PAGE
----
I twisted the wires around each other , then started creating loops for a whimsical look. At the ends, I added the beads, then simply looped the wire around itself to hold them securely. And that’s all it took!
Finally, after getting the rest of the costume on I checked the look of the final product by jamming the comb down into hairdo I had created for the purpose.
I was going to a roller skating party, so I had to take the antennae off again while I drove over. As I was getting out of the car, I put my long black gloves on, re-inserted the antennae using the reflection in the car window as a mirror, and attached the loops controlling my extra arms (yeah, I don’t drive with those attached). And I am proud to announce that, despite my inability to skate, I successfully skated around the rink a total of 8 times (non-consecutively) and overall had an enjoyable time.

Thursday, October 15, 2009

Yes, peanut pumpkins are real.

When the subject of a pumpkin purchased as a seasonal decoration by RunsWithScissors4 arose in conversation amongst my fellow Sneak Attackers on an Etsy message board, I admit I really wasn't paying attention. It wasn't until some time later, as people were discussing a challenge to create items inspired by the afore-mentioned pumpkin, that my curiosity was piqued. The vegetable in question was a peanut pumpkin, a type of squash that starts out looking like a normal orange pumpkin, but is gradually overgrown by little beige squiggly ridges. Runs posted a picture on her blog, and people began using the picture as either an inspiration or component in creations.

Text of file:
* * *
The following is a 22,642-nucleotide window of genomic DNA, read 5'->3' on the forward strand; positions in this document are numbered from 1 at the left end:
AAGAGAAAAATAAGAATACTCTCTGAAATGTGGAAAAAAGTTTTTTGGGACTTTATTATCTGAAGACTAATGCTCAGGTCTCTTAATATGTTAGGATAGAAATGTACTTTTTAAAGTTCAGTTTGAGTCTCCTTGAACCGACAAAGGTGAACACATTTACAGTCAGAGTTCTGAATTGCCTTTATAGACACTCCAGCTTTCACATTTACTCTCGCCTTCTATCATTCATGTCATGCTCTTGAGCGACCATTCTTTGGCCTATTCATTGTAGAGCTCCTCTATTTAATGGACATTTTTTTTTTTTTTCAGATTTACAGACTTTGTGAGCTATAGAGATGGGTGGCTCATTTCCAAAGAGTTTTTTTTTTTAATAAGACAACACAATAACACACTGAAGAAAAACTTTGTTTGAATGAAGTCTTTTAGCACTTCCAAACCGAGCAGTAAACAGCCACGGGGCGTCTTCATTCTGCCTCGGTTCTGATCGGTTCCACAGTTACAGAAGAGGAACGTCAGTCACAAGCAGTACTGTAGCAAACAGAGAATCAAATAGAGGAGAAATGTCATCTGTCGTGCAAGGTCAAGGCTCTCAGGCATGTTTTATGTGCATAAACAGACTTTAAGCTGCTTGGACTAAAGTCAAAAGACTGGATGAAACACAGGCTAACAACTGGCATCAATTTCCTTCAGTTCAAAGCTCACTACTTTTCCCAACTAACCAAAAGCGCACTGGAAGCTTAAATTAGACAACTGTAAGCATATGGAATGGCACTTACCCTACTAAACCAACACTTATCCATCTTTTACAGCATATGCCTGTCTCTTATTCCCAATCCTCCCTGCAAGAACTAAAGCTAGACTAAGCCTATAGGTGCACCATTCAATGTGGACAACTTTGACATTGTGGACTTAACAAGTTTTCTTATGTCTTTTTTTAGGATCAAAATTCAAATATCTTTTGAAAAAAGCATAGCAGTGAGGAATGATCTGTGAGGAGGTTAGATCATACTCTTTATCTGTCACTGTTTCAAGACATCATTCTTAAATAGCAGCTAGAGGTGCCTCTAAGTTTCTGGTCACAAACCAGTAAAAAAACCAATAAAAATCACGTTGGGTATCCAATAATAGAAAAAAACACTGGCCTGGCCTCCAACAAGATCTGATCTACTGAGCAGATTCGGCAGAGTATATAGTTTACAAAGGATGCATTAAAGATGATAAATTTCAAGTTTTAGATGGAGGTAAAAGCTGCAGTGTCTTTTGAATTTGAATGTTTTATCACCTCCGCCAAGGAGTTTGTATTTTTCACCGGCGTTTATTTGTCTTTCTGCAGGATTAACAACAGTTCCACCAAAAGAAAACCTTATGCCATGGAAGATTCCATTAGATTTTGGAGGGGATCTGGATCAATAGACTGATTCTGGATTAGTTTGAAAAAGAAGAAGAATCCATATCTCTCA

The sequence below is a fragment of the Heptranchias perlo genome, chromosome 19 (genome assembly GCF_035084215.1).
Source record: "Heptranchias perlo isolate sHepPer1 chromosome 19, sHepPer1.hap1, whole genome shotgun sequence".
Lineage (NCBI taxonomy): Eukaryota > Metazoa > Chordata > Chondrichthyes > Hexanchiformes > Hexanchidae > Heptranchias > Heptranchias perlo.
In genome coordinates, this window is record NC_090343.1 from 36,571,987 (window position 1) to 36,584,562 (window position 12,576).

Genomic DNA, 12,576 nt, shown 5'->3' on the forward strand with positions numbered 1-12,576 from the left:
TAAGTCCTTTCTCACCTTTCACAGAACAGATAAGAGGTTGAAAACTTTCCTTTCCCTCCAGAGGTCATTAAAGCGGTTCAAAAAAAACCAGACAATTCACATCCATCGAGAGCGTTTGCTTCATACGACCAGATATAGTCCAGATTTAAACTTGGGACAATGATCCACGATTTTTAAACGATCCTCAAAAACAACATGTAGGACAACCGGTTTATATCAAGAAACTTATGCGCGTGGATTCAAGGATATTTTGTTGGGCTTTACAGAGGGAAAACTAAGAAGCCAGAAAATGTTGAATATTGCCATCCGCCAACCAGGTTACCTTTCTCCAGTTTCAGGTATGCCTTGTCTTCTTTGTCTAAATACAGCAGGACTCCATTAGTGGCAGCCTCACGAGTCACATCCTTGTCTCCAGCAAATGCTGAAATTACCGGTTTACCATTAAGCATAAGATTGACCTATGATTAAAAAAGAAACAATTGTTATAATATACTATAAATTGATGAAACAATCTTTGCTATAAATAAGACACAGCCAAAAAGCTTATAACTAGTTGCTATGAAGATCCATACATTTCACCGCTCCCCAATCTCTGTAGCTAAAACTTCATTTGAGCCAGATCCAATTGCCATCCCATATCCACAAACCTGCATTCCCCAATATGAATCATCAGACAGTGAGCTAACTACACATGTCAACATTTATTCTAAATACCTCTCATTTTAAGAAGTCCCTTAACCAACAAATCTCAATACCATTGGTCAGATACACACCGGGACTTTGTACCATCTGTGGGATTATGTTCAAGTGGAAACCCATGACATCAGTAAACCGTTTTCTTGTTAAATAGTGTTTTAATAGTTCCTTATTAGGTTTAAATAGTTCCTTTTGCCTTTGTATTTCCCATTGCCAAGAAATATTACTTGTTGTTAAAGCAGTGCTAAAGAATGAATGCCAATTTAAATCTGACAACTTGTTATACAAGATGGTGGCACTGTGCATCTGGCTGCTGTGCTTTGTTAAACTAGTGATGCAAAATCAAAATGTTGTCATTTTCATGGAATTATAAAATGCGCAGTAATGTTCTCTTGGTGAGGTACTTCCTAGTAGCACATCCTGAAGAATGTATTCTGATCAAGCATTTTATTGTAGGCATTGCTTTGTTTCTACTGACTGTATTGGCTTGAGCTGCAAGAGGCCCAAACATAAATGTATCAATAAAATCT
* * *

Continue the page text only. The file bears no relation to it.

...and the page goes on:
While others expressed gleeful disgust at the pumpkin, and joyously called it ugly...I thought it was pretty. To me, it looked soft, elegant, and vaguely lacey. Although I had no intention to join in on the challenge, I immediately had a thought of what I would like to do. Finally, I gave in, went to borrow a skein of off-white yarn from my mother, and started hunting for a crochet hook.

I found a size K hook in a bag of polymer clay in my craft closet (well, it's MOSTLY organized in there!) and got to work. I started working in a circle, of course, and worked in single crochet, adding stitches whenever it seemed ike the thing to do. After several rounds, I started skipping stitches to start pulling the floppy disk into a bowl. I then crocheted a couple of rounds without adding or dropping stitches for the center.